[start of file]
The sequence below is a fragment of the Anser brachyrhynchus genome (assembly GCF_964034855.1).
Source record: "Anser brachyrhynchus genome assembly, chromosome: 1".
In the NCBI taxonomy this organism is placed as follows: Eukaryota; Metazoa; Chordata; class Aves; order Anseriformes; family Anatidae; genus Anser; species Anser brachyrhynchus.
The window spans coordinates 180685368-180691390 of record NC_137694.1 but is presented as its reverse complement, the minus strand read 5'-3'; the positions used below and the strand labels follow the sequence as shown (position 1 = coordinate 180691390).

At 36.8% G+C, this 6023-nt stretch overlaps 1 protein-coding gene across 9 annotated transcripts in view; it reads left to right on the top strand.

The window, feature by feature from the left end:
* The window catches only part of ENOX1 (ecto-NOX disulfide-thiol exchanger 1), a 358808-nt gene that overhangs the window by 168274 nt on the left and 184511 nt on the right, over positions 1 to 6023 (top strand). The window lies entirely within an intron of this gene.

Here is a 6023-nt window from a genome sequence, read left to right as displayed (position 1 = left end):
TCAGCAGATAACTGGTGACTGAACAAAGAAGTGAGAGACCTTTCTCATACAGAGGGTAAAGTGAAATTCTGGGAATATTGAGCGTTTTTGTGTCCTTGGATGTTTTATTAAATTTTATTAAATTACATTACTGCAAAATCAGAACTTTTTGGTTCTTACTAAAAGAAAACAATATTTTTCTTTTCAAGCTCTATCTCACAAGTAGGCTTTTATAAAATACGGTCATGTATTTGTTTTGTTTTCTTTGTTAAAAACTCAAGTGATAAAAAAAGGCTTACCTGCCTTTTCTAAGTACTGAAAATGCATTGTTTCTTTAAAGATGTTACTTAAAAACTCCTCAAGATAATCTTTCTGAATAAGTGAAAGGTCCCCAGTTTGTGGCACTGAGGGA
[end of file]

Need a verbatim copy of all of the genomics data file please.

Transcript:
The sequence below is a fragment of the Anser brachyrhynchus genome (assembly GCF_964034855.1).
Source record: "Anser brachyrhynchus genome assembly, chromosome: 1".
In the NCBI taxonomy this organism is placed as follows: Eukaryota; Metazoa; Chordata; class Aves; order Anseriformes; family Anatidae; genus Anser; species Anser brachyrhynchus.
The window spans coordinates 180685368-180691390 of record NC_137694.1 but is presented as its reverse complement, the minus strand read 5'-3'; the positions used below and the strand labels follow the sequence as shown (position 1 = coordinate 180691390).

At 36.8% G+C, this 6023-nt stretch overlaps 1 protein-coding gene across 9 annotated transcripts in view; it reads left to right on the top strand.

The window, feature by feature from the left end:
* The window catches only part of ENOX1 (ecto-NOX disulfide-thiol exchanger 1), a 358808-nt gene that overhangs the window by 168274 nt on the left and 184511 nt on the right, over positions 1 to 6023 (top strand). The window lies entirely within an intron of this gene.

Here is a 6023-nt window from a genome sequence, read left to right as displayed (position 1 = left end):
TCAGCAGATAACTGGTGACTGAACAAAGAAGTGAGAGACCTTTCTCATACAGAGGGTAAAGTGAAATTCTGGGAATATTGAGCGTTTTTGTGTCCTTGGATGTTTTATTAAATTTTATTAAATTACATTACTGCAAAATCAGAACTTTTTGGTTCTTACTAAAAGAAAACAATATTTTTCTTTTCAAGCTCTATCTCACAAGTAGGCTTTTATAAAATACGGTCATGTATTTGTTTTGTTTTCTTTGTTAAAAACTCAAGTGATAAAAAAAGGCTTACCTGCCTTTTCTAAGTACTGAAAATGCATTGTTTCTTTAAAGATGTTACTTAAAAACTCCTCAAGATAATCTTTCTGAATAAGTGAAAGGTCCCCAGTTTGTGGCACTGAGGGA